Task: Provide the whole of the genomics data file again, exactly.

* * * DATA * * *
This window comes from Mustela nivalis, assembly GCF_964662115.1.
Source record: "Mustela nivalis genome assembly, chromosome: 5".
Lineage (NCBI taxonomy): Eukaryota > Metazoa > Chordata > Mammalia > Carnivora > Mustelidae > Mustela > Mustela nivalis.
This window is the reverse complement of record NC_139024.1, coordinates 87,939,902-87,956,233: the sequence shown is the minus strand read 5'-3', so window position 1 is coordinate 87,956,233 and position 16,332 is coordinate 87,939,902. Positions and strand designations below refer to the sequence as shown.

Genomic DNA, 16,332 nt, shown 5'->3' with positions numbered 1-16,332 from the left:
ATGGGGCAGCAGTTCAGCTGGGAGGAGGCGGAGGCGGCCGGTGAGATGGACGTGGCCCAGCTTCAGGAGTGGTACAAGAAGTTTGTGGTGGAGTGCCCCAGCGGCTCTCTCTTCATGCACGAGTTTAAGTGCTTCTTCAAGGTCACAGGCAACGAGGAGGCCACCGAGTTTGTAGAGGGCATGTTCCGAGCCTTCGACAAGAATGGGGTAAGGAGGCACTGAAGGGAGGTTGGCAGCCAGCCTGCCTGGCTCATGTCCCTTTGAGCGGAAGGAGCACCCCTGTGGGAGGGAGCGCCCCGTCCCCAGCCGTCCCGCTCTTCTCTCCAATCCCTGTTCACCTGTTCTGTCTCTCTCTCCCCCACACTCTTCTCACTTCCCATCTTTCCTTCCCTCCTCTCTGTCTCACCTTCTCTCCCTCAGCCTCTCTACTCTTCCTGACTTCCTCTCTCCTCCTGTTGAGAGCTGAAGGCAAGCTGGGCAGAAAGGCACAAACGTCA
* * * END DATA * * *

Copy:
This window comes from Mustela nivalis, assembly GCF_964662115.1.
Source record: "Mustela nivalis genome assembly, chromosome: 5".
Lineage (NCBI taxonomy): Eukaryota > Metazoa > Chordata > Mammalia > Carnivora > Mustelidae > Mustela > Mustela nivalis.
This window is the reverse complement of record NC_139024.1, coordinates 87,939,902-87,956,233: the sequence shown is the minus strand read 5'-3', so window position 1 is coordinate 87,956,233 and position 16,332 is coordinate 87,939,902. Positions and strand designations below refer to the sequence as shown.

Genomic DNA, 16,332 nt, shown 5'->3' with positions numbered 1-16,332 from the left:
ATGGGGCAGCAGTTCAGCTGGGAGGAGGCGGAGGCGGCCGGTGAGATGGACGTGGCCCAGCTTCAGGAGTGGTACAAGAAGTTTGTGGTGGAGTGCCCCAGCGGCTCTCTCTTCATGCACGAGTTTAAGTGCTTCTTCAAGGTCACAGGCAACGAGGAGGCCACCGAGTTTGTAGAGGGCATGTTCCGAGCCTTCGACAAGAATGGGGTAAGGAGGCACTGAAGGGAGGTTGGCAGCCAGCCTGCCTGGCTCATGTCCCTTTGAGCGGAAGGAGCACCCCTGTGGGAGGGAGCGCCCCGTCCCCAGCCGTCCCGCTCTTCTCTCCAATCCCTGTTCACCTGTTCTGTCTCTCTCTCCCCCACACTCTTCTCACTTCCCATCTTTCCTTCCCTCCTCTCTGTCTCACCTTCTCTCCCTCAGCCTCTCTACTCTTCCTGACTTCCTCTCTCCTCCTGTTGAGAGCTGAAGGCAAGCTGGGCAGAAAGGCACAAACGTCA